The current level of community transmission of COVID-19 across Geisinger’s service area mirrors what occurred last November at the start of the most severe spike in case counts and hospitalizations in Central and Northeastern Pennsylvania, according to the hospital system’s chief executive officer, Dr. Jaewon Ryu.
Geisinger’s rate of positive tests for the airborne disease averaged 11% since August and rose to 13% in the past two weeks, Ryu said during a media briefing Friday. The rate stood at just 2-3% in July.
The rising spread caused upward of 1,200 Geisinger employees to require quarantining, Ryu said.
On average, between 180 and 200 patients were hospitalized with the disease across all 13 of Geisinger’s hospitals the past two weeks, similar to what was experienced in November 2020. Ryu said that in some unspecified Geisinger hospitals, more than 40% of the beds belong to COVID-19 patients.
About 90% of the patients are unvaccinated, he said, adding that the patient base is growing younger. He said about 2/3 are under age 65, the inverse of last winter’s trends.
According to data shared Friday, Geisinger’s peak patient load grew to 389 on Dec. 28, 2020, when vaccines weren’t yet widely available.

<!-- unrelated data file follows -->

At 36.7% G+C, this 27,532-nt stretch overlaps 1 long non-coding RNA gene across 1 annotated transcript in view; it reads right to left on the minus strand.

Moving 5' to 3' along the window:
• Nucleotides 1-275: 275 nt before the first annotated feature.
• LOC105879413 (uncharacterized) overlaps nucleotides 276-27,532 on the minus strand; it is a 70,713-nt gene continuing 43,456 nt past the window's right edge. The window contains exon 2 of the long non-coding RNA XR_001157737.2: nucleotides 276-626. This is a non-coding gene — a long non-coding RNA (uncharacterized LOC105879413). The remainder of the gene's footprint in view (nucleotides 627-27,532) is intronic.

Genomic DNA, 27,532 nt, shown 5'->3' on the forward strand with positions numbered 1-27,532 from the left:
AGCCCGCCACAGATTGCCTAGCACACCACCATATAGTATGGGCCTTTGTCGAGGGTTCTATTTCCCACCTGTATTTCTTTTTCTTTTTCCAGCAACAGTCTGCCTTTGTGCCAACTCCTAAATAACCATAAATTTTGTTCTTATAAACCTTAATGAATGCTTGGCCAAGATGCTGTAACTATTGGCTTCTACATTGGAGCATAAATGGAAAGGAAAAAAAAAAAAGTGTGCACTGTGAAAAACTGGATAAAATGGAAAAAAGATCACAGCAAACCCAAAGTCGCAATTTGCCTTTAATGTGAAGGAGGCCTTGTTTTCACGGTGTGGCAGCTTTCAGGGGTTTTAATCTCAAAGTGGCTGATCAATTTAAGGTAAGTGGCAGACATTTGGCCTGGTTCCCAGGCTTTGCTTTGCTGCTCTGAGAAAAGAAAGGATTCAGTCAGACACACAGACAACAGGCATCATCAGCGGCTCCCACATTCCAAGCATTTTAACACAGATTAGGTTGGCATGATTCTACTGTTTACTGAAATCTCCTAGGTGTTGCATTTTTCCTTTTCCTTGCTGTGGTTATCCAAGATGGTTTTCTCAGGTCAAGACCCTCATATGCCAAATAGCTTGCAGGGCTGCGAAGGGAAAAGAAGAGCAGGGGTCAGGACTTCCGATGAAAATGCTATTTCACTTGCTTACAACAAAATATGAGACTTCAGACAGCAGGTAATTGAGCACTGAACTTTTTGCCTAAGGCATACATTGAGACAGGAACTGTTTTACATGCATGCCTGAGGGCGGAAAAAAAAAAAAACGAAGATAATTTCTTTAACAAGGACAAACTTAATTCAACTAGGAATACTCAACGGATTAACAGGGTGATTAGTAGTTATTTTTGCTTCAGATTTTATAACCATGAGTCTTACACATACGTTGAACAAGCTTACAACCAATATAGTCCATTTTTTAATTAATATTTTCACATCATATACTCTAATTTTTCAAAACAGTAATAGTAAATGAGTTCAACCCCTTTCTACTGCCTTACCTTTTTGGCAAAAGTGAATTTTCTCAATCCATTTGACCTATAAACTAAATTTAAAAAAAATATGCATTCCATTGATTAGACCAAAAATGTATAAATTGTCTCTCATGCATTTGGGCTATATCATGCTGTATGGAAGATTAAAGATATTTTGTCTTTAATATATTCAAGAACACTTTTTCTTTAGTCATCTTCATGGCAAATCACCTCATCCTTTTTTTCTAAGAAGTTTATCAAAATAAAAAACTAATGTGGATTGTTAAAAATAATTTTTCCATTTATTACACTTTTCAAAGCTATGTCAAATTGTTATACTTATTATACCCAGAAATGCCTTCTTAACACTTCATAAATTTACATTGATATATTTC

“The hospitals at this point have been pretty overwhelmed,” Ryu said. “It takes up beds, resources and affects not just those who have COVID but those who may need care for non-COVID issues, as well.”
Face masks, social distancing, hand hygiene and, most importantly, vaccines are necessary to mitigate the spread of COVID-19, Ryu said. He said “emerging evidence” indicates that vaccinated people are 5 times less likely to be infected by the disease, 10 times less likely to be hospitalized and 11 times less likely to die. Ryu acknowledged the existence of breakthrough cases, attributed to the delta variant, but said the evidence is clear that the vaccines work.
Geisinger employs approximately 26,500 employees, including more than 1,700 physicians. According to Ryu, 95% of the system’s workforce are either fully vaccinated or in the process. Geisinger extended its deadline to Nov. 1 for all employees to take the vaccine or lose their jobs. That still holds, he said.
“Those who have not met our requirement by Nov. 1, yes, they will be terminated,” Ryu said.
“We’ve heard anecdotally of a very small handful (of employees) that may have left because of the mandate. We don’t know for certain. We wouldn’t expect to see big numbers of that in advance of that deadline,” Ryu said.